Decade by decade since the 1960s, growth in the Western world has declined as the gap between productivity and wages has increased, and even though the West currently experiences renewed growth after the financial crisis, the question is if this will last. Historically, economic growth has always been high in the aftermath to recessions, but growth has also always declined again once the losses have been recouped and have then stabilised, often at a lower level than before the crisis hit. For this reason, high growth figures for a few years should not lead one to think that the growth will just keep going at full steam. Low growth in productivity and wages is a warning sign that, if we are to believe Ryan Avent, indicates that we in the West are too slow at implementing new technology.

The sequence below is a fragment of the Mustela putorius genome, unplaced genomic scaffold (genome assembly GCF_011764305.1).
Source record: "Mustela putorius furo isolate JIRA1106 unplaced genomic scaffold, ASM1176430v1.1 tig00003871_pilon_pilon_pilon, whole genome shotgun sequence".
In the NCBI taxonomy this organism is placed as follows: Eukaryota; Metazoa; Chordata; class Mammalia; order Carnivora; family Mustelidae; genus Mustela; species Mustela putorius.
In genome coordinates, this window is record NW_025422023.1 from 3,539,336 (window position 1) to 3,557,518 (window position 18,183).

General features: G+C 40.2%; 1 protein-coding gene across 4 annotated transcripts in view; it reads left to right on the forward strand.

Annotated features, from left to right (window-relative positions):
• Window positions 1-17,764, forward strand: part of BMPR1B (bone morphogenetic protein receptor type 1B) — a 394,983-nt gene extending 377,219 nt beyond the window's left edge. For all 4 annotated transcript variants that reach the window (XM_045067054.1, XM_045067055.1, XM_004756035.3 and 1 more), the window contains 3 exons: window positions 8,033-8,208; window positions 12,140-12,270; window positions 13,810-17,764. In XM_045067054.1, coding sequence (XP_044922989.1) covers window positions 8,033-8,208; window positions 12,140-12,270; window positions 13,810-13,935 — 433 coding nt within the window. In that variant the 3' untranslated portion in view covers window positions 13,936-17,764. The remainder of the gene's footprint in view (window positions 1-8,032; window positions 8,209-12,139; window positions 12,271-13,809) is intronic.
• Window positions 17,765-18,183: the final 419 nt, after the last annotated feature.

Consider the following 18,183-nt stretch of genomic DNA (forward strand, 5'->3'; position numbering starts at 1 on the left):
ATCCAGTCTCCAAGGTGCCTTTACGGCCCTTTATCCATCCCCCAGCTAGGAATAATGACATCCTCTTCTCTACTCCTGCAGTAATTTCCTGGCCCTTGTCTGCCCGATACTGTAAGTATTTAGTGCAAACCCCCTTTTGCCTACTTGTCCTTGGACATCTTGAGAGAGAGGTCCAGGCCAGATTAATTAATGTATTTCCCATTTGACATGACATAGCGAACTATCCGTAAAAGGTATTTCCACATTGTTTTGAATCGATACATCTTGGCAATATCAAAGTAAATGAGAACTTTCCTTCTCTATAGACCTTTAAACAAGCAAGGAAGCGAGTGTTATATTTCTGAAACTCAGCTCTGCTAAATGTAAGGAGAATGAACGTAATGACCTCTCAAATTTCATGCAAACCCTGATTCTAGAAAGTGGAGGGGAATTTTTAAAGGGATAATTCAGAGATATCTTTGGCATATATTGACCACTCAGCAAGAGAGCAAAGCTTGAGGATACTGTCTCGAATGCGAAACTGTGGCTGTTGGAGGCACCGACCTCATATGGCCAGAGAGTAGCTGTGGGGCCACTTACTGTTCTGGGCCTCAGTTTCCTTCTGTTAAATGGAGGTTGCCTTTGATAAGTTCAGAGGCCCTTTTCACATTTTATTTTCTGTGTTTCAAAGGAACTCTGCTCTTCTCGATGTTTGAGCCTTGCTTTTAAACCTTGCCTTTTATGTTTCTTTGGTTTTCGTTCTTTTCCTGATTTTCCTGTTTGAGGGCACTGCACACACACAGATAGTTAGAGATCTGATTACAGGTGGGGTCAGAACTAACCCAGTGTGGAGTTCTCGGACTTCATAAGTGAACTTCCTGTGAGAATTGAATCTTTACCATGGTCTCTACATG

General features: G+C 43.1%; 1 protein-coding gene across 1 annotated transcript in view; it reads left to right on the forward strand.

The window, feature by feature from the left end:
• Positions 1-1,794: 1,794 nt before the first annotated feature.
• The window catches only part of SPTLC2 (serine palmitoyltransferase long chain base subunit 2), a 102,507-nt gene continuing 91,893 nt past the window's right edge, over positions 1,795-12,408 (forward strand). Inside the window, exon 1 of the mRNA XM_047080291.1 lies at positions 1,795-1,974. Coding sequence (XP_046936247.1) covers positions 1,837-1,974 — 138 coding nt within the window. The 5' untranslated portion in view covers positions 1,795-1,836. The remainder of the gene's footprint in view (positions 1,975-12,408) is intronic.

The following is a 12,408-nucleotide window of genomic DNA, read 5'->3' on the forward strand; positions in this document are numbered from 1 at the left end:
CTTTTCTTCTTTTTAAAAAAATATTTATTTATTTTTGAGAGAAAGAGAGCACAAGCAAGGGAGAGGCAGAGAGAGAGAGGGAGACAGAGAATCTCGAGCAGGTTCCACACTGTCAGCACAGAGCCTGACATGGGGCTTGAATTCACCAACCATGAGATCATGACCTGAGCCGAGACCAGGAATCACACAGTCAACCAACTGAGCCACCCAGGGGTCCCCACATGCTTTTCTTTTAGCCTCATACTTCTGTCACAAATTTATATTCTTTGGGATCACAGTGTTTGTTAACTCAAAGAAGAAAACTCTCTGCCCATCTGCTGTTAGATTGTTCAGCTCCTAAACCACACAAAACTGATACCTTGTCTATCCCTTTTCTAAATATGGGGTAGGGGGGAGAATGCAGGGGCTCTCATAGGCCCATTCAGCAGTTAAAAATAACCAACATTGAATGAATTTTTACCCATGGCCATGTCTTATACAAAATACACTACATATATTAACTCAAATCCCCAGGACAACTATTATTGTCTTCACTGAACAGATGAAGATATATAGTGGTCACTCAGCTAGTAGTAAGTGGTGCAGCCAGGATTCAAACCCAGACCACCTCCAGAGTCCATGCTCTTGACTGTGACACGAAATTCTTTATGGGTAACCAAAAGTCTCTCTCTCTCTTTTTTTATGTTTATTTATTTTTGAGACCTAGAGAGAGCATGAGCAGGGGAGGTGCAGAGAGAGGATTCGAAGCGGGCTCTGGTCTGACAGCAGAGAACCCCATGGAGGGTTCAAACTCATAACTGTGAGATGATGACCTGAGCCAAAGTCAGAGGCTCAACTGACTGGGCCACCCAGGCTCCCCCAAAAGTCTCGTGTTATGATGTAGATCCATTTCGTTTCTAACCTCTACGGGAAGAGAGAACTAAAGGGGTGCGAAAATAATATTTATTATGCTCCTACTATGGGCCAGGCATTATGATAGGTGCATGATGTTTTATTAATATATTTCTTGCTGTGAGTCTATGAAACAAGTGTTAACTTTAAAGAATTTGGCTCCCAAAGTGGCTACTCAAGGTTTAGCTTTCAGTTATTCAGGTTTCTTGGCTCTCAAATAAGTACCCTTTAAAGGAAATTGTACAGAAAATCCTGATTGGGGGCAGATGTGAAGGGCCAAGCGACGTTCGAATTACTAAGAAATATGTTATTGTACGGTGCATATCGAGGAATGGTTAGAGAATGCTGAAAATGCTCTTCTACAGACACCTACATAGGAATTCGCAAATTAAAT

Companies may increase their profits by keeping employee wages down compared to the prices of their products and services, but that doesn’t create sustainable economic growth. On the other hand, innovation, automation, and other technological efficiency improvements, despite short-term expenses, lead to real, long-term productivity growth and thus long-term economic growth, which in turn leads to new investments that may create new jobs. It therefore makes political sense to create incentives for companies to invest in innovation and new technology and avoid measures that makes it possible for companies to retain or increase their profits without investments, such as freezing worker wages or giving tax breaks to companies and their owners.